[linux-elitists] Opera beta for linux available
Sun Oct 8 14:05:58 PDT 2000
Deirdre Saoirse writes:
> Artificial languages do not have the ability to express *anything*.
Hogwash. Proof: you have a job.
> Thus, your comparison really isn't valid.
> In part, but in many cases it's simply the pragmatism of the approach. For
> example, Smalltalk is not a commercial success as far as distributing
> software goes, but it has a niche in in-house development, mostly in
> academia and sometimes in corporations. The reason for its lack of
> commercial succes IS almost exclusively because of the language concept.
Smalltalk is not a bad language, I've read some reports of a company
exclusively using it. (It may have warts, I've never used it).
> > Sure, sometimes there's syntactic constructs that make things easier
> > -- but, really, if you're just getting a job done, does it really
> > matter whether you say:
> > Really? Really really? Or is it rather just picky aesthetics? (Having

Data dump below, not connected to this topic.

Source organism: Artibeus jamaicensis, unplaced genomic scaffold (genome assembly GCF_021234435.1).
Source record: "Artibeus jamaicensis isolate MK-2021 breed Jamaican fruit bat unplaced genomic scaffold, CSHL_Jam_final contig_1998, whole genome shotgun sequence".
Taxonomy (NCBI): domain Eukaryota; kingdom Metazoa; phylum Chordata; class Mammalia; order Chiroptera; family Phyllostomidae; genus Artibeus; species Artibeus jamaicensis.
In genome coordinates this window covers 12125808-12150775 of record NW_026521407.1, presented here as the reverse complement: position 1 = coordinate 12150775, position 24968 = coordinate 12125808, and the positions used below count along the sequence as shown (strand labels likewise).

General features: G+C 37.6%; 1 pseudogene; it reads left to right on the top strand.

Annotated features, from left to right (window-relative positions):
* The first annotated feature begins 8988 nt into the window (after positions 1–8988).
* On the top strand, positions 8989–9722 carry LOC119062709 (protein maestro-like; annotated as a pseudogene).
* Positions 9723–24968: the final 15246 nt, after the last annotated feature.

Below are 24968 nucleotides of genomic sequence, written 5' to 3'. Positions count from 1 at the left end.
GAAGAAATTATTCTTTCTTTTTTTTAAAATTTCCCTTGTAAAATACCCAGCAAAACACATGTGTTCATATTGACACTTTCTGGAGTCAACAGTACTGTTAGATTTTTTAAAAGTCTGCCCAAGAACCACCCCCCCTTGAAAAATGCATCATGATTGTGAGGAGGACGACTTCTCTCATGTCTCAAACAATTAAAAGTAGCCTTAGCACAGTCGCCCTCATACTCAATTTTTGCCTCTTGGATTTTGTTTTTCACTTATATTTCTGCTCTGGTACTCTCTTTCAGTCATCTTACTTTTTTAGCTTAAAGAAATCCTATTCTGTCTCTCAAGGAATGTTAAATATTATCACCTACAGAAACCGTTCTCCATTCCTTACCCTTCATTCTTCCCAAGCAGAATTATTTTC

> > a nice language where you can extend the syntax makes even syntax
> > differences fairly moot.)
> Rick and I had a talk about this over lunch. About the kinds of things
> Prolog was good for as opposed to Lisp as opposed to your typical
> imperative language.
Prolog was just a language front end to an inference engine (which you
can write in a few screenfulls of Lisp). Lisp isn't a purely
functional language as you well know, you can mix imperative and
functional stuff ad lib. The major minus of Lisp that it has never
been enforcibly standartized, had a relatively fat memory footprint
and initially lousy compilers and arithmetics, which hasn't been true
for a while.
The reason Lisp is not being used now widely is the same reason Forth
is not: vogues and subcriticality.
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